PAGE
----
On Monday March 9th, the Texas Anti-Corruption Campaign held a press conference calling for the end of corruption culture in Texas politics. The Texas Anti-Corruption Campaign is a new growing alliance between a wide group of nonprofit and political organizations, including: Public Citizen, Audits in the Public Interest, Clean Elections Texas, Common Cause Texas, Libertarian Party of Texas, Texans for Public Justice, and TexPIRG.
The citizen’s movement began as a response to the patronage and cronyism that became synonymous with former Governor Rick Perry’s Administration and has grown as more and more Texas agencies are being investigated for inefficiencies. As Tom “Smitty” Smith, director of our Texas office here at Public Citizen said:
We believe that the people are ultimately responsible to hold the government accountable in the face of rampant corruption and abuse of power. We are paying a corruption tax-billions of our tax dollars are being wasted through cronyism and corruption. We need to stop efforts to defund and handcuff our state funded watchdogs at the Public Integrity Unit and the Ethics Commission. It’s time to take the muzzle off and give them new teeth.
Ethical issues in government were highlighted in the State of the State in which Governor Abbott declared that ethics would be one of the five emergency items he assigned during the 84th Legislature. He said:
“The faith and trust that Texas citizens place in their elected officials requires each of us to conduct the business of the state in the most transparent and honest manner possible. Strengthening our ethics laws relating to disclosure of state contracts with elected officials, prohibiting lawmakers from voting on legislation from which they could profit and increasing disclosure of campaign finance information will ensure a more responsible government for Texas.”
The Texas Anti-Corruption Campaign applauded Governor Abbott’s call for change and hoped to use the momentum to promote good government reform in the legislature. To help solve this issue, the coalition developed a 10-point plan to make progress toward their goal of ending corruption in government.
Within the 10-point plan for improving Texas ethics rules, there are three main goals of the Texas Anti-Corruption Campaign. The first goal being to break the ties between political donors, lobbyists and government decision makers, and to break the ties between private donations to campaigns and conflict of interest standards for legislators and public officials. This first goal essentially calls for an end of “pay to play” politics by closing the revolving door between officials and lobbyists. This type of corruption is what has caught the attention of state and national news during the Perry administration. JC Dufresne, vice chair of Common Cause Texas, elaborated on how pay to play politics undermines the average citizen’s voice by stating:
The current system in Texas encourages public officials to be more responsive to out-of-state millionaires than to everyday Texans. There’s been no better time to unleash the watchdogs.
The second point that the group discussed was promoting full transparency in government and elections. This would include updating personal financial statements and online information that would be open to the public, as well as calling for a consistent system for contract procurements and uniform open records requirements. The coalition believes that increasing transparency would help improve accountability and oversight in government. Sara Smith, program director at TexPIRG, explained:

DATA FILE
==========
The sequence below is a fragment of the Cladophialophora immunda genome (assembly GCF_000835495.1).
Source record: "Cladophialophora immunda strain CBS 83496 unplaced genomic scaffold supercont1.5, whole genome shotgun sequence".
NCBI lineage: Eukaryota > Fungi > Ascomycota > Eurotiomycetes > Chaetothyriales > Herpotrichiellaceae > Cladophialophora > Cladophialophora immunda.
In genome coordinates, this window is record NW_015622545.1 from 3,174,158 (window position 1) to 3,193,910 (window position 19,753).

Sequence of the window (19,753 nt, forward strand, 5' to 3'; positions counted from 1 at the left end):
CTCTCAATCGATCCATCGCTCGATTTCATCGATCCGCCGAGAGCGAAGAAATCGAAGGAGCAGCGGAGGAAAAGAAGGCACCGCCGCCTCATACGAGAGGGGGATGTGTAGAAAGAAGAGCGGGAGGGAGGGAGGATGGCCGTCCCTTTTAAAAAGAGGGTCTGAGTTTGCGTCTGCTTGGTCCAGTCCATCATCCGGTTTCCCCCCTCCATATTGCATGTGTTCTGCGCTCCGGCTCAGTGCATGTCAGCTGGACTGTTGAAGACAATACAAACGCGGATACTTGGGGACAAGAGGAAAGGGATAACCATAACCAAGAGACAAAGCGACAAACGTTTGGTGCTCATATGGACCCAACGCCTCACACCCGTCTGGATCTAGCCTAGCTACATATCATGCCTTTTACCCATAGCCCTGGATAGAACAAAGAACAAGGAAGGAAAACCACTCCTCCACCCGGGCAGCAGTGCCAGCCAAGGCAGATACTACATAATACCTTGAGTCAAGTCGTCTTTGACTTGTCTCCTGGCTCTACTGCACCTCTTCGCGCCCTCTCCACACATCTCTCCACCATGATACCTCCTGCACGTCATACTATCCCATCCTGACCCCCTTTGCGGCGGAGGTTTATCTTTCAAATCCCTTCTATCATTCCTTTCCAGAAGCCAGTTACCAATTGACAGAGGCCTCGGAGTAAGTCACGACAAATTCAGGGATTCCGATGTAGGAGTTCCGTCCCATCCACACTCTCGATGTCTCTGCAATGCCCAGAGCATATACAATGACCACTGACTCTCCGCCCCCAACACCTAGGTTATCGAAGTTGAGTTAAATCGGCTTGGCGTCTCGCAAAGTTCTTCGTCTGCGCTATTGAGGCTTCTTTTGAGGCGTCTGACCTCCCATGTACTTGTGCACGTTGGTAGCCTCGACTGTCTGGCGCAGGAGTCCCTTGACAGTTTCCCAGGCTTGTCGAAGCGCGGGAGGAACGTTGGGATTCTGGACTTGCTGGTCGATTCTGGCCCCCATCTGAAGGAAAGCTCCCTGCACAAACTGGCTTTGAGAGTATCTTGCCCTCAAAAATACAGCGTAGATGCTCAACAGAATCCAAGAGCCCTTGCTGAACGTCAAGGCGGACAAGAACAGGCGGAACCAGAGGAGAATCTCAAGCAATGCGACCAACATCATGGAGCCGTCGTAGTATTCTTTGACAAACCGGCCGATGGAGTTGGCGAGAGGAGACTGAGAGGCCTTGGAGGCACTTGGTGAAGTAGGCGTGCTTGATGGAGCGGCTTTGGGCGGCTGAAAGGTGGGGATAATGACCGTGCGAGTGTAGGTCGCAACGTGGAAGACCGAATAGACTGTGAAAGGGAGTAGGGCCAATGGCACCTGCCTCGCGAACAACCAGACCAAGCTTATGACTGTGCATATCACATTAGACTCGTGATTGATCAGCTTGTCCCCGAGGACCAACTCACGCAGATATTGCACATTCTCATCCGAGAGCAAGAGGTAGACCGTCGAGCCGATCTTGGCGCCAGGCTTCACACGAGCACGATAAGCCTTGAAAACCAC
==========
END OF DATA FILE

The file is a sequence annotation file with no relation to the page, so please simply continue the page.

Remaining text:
Our confidence in our government is near an all-time low – and this is particularly true with young people.
Many believe that a lack of political efficacy and apathy are a result of constant scandal and inefficiencies in government. By creating a means for a more transparent government, it is hoped that the public can feel confident in holding their elected officials and state agencies accountable for their actions.
Finally, the coalition stressed the importance of keeping elected officials accountable. The lack of enforcement divisions and procedures in many agencies has become a source of ineffective management in the state of Texas. Hildebrand, chair of the Libertarian party of Texas, went on to say:
It’s obvious that our government at all levels has been too long without a proper check and balance from its citizens. This corruption must be brought to an end in order for the people of Texas to remain prosperous and free.
By creating an enforcement division and maintaining agencies such as the Public Integrity Unit, the Texas Anti-Corruption Campaign believes that this would help increase oversight and accountability in government.
Some bills that the Texas Anti-Corruption Campaign supports this legislative session are:
HB 314 (Fallon): Addresses lobbying by former members legislature
HB 486 (Howard): Internet availability of financial statements
HB 776 (Riddle): Creation of a public integrity unit
HB 1059 (Turner): Public access to candidate financial info
HB 408 (Turner): Regulates pensions and helps to end salary double dippings
HB 972 (Geren): Reporting expenditures by lobbyists
HB 1656 (Anchia): Addresses the public financing of campaigns for appellate judicial offices
HB 2088 (Rodriguez): Calls for interim studies on judicial selection
SB 736 (King): Disclosure on personal financial statements
For more in depth information on ethics in Texas visit the Texans for Public Justice website.